But where does Swindon Town F.C fit into all of this?
Lee Power has done an excellent job in solving the conundrum of a lower league football chairman, striking a decent balance between competitiveness and financial responsibility. However, in the money mad, success crazed atmosphere of English football he is just one chairman fighting a losing battle. Swindon, like most football league clubs are at the mercy of their bigger Premier League adversaries, as well as the national and international footballing authorities.
Similarly, the Football League itself is almost powerless to resist the wishes of the Premier League, which seemingly has the FA under its thumb when it comes to reforming British football.
In order for there to be more fairness in the British game, I see no other solution than more government intervention. If football really is a market, then it’s a market which is which is failing to regulate itself. In the words of Gordon Brown “the view that markets only self correct and never self corrupt is a bankrupt ideology”.
If things remain as they are, then history tells us that the football bubble will eventually burst. Hypothetically, if Swindon fail to gain promotion this season and are found flailing in lower mid-table next season, calls for Mark Cooper’s head will come. There would be no money for Swindon Town to spend their way out of trouble, with already dwindling attendances likely to get worse in such a circumstance.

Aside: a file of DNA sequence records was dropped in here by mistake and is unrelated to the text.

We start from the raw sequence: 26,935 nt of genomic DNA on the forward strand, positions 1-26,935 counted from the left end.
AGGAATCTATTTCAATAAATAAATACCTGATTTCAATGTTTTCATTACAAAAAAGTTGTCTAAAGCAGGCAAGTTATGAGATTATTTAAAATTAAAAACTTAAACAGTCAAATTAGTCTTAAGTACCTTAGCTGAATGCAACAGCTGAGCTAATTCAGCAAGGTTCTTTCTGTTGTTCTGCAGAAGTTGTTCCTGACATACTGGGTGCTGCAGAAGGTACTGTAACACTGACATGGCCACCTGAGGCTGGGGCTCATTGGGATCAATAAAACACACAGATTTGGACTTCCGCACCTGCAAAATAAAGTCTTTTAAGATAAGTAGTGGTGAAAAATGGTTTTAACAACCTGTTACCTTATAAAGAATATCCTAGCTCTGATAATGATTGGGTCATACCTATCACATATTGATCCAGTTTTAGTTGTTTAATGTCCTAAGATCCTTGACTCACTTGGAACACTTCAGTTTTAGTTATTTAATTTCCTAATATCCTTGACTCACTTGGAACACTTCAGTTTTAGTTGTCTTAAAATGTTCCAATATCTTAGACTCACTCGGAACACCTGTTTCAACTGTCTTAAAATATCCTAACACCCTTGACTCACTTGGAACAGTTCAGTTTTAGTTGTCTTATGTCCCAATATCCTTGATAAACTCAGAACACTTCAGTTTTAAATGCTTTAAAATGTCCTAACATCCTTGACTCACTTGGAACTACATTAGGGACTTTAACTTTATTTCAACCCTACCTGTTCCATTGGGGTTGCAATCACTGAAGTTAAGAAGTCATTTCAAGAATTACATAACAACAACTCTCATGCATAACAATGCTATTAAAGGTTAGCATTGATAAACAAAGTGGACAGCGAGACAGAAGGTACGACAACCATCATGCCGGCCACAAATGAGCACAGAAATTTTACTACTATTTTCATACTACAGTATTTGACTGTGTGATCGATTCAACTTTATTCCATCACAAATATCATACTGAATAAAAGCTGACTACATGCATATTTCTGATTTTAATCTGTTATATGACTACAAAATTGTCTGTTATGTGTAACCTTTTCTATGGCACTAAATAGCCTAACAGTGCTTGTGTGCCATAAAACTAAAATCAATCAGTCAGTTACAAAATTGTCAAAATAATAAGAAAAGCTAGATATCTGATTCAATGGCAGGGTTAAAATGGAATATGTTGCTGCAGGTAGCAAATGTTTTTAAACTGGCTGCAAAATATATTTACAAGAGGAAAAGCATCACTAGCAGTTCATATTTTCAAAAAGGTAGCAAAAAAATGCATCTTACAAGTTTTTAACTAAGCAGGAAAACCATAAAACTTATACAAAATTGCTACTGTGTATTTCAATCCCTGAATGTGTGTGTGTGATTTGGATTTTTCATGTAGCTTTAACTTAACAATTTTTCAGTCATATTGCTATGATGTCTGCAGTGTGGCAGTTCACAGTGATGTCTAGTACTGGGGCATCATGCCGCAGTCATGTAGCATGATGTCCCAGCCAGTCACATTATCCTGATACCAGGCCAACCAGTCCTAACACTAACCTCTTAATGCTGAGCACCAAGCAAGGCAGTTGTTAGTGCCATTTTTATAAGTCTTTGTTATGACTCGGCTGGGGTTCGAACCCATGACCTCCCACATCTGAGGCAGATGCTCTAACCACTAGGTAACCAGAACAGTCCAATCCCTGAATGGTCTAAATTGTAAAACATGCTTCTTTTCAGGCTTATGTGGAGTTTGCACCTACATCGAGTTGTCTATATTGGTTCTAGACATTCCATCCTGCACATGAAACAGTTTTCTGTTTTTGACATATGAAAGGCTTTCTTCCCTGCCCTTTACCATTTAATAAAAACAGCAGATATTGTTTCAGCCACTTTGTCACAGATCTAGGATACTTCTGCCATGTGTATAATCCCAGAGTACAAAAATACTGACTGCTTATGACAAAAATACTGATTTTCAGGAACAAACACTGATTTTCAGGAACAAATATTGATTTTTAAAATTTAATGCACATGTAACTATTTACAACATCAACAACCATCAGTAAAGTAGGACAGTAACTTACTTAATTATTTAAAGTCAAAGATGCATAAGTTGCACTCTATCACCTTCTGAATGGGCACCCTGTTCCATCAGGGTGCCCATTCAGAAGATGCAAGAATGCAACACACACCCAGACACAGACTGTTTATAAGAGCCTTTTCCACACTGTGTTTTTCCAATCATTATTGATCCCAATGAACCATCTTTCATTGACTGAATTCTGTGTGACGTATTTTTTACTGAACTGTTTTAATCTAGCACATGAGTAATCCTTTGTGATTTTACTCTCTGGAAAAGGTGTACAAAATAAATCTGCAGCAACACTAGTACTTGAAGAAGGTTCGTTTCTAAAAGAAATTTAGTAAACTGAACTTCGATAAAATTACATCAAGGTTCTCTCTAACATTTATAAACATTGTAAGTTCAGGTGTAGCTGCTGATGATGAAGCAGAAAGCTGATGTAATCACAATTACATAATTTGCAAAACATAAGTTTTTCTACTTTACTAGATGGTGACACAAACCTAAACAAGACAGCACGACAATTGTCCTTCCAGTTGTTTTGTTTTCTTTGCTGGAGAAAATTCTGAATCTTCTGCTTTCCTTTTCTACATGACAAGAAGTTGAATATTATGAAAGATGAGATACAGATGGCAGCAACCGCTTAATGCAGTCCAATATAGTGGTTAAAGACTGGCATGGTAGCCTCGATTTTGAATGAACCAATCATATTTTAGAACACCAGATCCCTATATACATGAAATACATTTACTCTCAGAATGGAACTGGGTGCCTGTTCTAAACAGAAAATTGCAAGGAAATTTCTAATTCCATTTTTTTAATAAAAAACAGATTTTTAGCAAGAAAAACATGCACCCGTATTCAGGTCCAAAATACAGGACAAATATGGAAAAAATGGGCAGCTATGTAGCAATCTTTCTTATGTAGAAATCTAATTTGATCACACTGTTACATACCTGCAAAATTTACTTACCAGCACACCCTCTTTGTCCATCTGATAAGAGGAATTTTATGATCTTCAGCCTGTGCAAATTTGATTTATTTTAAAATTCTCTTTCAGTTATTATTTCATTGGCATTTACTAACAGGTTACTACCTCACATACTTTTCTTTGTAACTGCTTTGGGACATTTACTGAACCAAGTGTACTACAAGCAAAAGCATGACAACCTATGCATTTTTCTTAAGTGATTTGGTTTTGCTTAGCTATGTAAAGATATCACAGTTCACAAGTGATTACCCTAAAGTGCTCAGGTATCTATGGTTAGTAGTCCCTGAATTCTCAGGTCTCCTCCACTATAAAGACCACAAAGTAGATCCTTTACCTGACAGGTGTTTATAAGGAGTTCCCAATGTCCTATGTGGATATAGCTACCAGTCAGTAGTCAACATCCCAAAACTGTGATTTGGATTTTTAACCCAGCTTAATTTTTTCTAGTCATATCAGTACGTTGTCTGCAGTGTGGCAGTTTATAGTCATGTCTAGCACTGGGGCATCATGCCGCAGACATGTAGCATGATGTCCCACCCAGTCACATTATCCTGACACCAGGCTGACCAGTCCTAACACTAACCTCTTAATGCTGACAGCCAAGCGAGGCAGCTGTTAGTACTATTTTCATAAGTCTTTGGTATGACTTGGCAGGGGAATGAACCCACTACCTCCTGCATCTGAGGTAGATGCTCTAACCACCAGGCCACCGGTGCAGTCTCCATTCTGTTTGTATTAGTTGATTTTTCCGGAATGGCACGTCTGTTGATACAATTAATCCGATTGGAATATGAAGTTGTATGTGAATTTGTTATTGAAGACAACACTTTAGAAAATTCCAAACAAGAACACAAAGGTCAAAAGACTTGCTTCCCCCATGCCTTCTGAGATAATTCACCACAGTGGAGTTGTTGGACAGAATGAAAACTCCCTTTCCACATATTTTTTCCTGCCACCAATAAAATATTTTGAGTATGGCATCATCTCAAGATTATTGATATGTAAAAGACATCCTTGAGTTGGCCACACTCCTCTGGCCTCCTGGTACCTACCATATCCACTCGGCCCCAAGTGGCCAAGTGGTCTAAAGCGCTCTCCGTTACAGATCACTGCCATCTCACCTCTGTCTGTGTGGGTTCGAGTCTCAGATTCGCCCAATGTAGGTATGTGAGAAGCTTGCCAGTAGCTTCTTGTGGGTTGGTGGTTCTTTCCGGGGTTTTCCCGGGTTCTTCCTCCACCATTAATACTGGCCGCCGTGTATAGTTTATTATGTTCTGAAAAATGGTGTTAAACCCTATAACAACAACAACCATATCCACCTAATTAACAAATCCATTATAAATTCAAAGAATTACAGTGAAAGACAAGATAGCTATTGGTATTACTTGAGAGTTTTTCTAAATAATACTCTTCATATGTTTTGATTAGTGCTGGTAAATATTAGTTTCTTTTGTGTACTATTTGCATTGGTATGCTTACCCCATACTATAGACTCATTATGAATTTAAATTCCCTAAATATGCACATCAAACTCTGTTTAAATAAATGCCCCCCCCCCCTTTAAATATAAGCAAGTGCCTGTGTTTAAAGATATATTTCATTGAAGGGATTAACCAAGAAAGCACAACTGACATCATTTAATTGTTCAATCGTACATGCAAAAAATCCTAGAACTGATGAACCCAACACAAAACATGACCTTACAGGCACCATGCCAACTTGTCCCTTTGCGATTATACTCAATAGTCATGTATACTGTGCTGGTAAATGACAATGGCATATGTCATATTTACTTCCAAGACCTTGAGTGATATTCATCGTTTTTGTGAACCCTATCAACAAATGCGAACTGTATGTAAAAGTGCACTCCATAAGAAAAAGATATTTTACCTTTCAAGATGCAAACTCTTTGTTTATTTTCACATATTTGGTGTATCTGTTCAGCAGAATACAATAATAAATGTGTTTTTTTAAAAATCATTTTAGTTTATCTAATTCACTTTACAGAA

The choices would be stark: remain financially frugal and face relegation, or spend more and risk financial stability. This paradox is not unique to Swindon Town, with virtually every other Football League club facing the same issue unless they are backed by a Steve Lansdown or Andrew Black style sugar daddy. Although, as we sorry Swindon fans found out, this approach is not without its pitfalls either. Ending this constant uncertainty is only possible if there is greater fan involvement in the running of British football clubs: if not to the same extent as in Germany, then to a much a greater extent than currently.
Last year, the Labour Party revealed radical plans to place to supporters on the board of every English football club and for supporters to have the right to buy significant numbers of shares the next time their club changes ownership.
Similarly, the Liberal Democrats have called for a shake up, demanding that owners incorporate fans in decision-making. To my knowledge, the Conservatives have been silent on the issue.
Most will decide who to vote for on the grounds of economic competency, or the NHS, but I’d suggest that if you care about your football club and the state of British football in genera, then football should figure highly on your list of priorities when it comes to deciding which box to check on May 7.